Getting closer and closer to happening, the beach renourishment project was a primary focus of Monday’s Pawleys Island Town Council meeting.

Mayor Jimmy Braswell commented that Marinex Construction, Inc. has a target date of Oct.1 to start its work. A total of six agenda items dealt with the beach project.

During a public comment period, former mayor Bill Otis said, “I think you guys have made some great decisions, really, really great decisions.”

“The decision you made last year was the right decision.” That comment referred to the town accepting the offer to go along with a U.S. Army Corps of Engineers potential agreement to do a renourishment project first put forward in 2004. At that time, the Town of Pawleys Island was almost ready to go ahead with the project on its own. The Corps project had significant financial benefits for the town, including paying for the majority of the project and a plan to also fund a large part of future beach renourishment. In the past several weeks, however, actions and comments by the Corps office in Washington, D.C., have put off the project for perhaps another year. Town Council then recently decided to go ahead with the project on its own.

“The decision you have to make this year,” Otis said, “I think again it’s a very tough decision. I think you guys have made the right decision. Looking at the economy, I hope you will put as much sand as you possibly can. As this will stretch out, it might be a long time” before another project would be done.

“We did the first beach renourishment 15 years ago,” Otis said.

Busy agenda

Among the six renourishment agenda items, the first was to authorize Town Administrator Ryan Fabbri to sign a Memorandum of Understanding with the Corps.

“This is to get the best of both worlds,” Fabbri told Council. “By signing the MOU, we can get credit for doing the project on our own. If funds ever do come available, we can count that money towards the cost. Is it likely? I wouldn’t bet money on it, but there is potential. When we were first approached three years ago – we already comply with all that stuff. But, easements were a hurdle. We weren’t going to acquire easements for a project that might not occur. But now, the easements have been done. They are in hand.”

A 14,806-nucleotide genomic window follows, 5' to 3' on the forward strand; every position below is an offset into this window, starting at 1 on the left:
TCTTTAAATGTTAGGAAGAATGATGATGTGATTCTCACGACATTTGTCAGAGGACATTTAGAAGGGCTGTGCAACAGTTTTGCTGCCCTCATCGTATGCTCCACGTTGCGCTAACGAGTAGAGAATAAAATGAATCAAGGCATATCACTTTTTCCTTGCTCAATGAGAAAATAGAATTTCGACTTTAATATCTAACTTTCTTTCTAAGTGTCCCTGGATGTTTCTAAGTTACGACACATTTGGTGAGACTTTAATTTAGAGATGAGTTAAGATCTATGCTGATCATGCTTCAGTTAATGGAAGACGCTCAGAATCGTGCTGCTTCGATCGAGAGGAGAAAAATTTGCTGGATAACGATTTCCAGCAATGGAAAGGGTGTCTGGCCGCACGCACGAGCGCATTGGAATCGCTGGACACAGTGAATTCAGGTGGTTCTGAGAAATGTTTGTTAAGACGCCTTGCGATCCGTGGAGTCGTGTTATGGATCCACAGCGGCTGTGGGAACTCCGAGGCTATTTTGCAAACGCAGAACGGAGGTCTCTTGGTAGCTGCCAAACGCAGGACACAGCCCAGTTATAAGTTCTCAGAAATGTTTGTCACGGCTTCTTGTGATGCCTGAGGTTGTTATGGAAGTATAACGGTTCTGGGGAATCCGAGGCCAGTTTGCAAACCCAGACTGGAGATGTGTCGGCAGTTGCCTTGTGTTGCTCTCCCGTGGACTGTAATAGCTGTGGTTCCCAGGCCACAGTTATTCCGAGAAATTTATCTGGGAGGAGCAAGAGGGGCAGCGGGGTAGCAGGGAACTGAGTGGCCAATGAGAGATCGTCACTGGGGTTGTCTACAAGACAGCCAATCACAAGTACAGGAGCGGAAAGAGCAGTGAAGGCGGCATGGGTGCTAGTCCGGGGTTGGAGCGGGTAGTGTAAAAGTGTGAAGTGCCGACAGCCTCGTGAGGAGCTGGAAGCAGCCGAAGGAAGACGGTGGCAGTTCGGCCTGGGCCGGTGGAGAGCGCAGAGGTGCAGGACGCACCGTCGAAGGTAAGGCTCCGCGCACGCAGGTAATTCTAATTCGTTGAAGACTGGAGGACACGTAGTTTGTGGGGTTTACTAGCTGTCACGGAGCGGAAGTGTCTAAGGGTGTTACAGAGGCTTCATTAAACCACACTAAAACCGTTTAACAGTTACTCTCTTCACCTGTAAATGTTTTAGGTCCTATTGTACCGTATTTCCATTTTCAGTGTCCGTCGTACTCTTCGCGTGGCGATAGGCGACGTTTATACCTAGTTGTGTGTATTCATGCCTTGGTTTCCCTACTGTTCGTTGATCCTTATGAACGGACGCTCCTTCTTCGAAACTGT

“Just to be clear, the Army Corps is not deterring from its path.”

If things work out the Corps could come back.

“We’ll get credit for any work we’ve done.”

Mayor Jimmy Braswell said, “So there’s no downside to signing this thing.”

Council members Sarah Zimmerman and Rocky Holliday asked about the size of the project and how long easements would last.

Zimmerman noted that “I’m still looking at the dollar amount of a cubic yard of sand. This is the best price we’re ever going to get.”

Holliday asked how long the easements would last, and Zimmerman said “they’re perpetual.”

The two Council members offered motions to approve signing the MOU with the Corps and the motion was approved unanimously.

Council also approved an agreement with Marinex to do the beach renourishment.

The contract is written to do a minimum of 850,000 cubic yards of sand. Fabbri said if the town decided to do more than that – up to the already approved 1.1 million cubic yards, Marinex would do the additional sand at the agreed-upon discounted cost per cubic yard of sand.

The number of cubic yards would affect how much money the town would have to borrow to do the project, Fabbri said. The amount to borrow would be $1.2 million for the base 850,000 cy project. It would be about $2.6 million to go up to 1.1 million cubic yards of sand.

Council approved Holliday’s motion to authorize signing the contract with Marinex. Along with these items, Council also voted to approve:

* Sign an agreement with First Tryon Advisors to act as Municipal Advisor for the proposed Accommodations Tax Revenue Bond.

* Authorize the town administrator to sign agreement with Haynesworth Sinkler Boyd for Bond Counsel Services for the proposed Accommodations Tax Revenue Bond.

* Authorize the Town Administrator to execute a grant agreement with South Carolina Department of Parks, Recreation and Tourism for the beach renourishment project.

Council members also talked about the scope of the project. Many seem to favor putting more sand on the beach, up to the approved 1.1 million cubic yards. But they are cautious about having to borrow more money to put an additional 250,000 cubic yards of sand on the beach.

Fabbri said that “700,000 cubic yards is your base profile. Doing an 850,000 cy project we’ve got three years’ worth of erosion built in. With a 1.1 million cubic yard project, you’ve got 10 years built in,” based on past rates of erosion.

“What you’re looking at, if you renourish in 10 years you’re building on an ideal project. I think that would make sense to borrow more money if you’re going to do the larger project,” Fabbri said.

Ultimately, Council members agreed to have a special called meeting to discuss engineering and financial effects of borrowing enough money to do the 1.1 million cy project.

They are targeting making the decision on whether to go to the larger amount by the September Town Council meeting.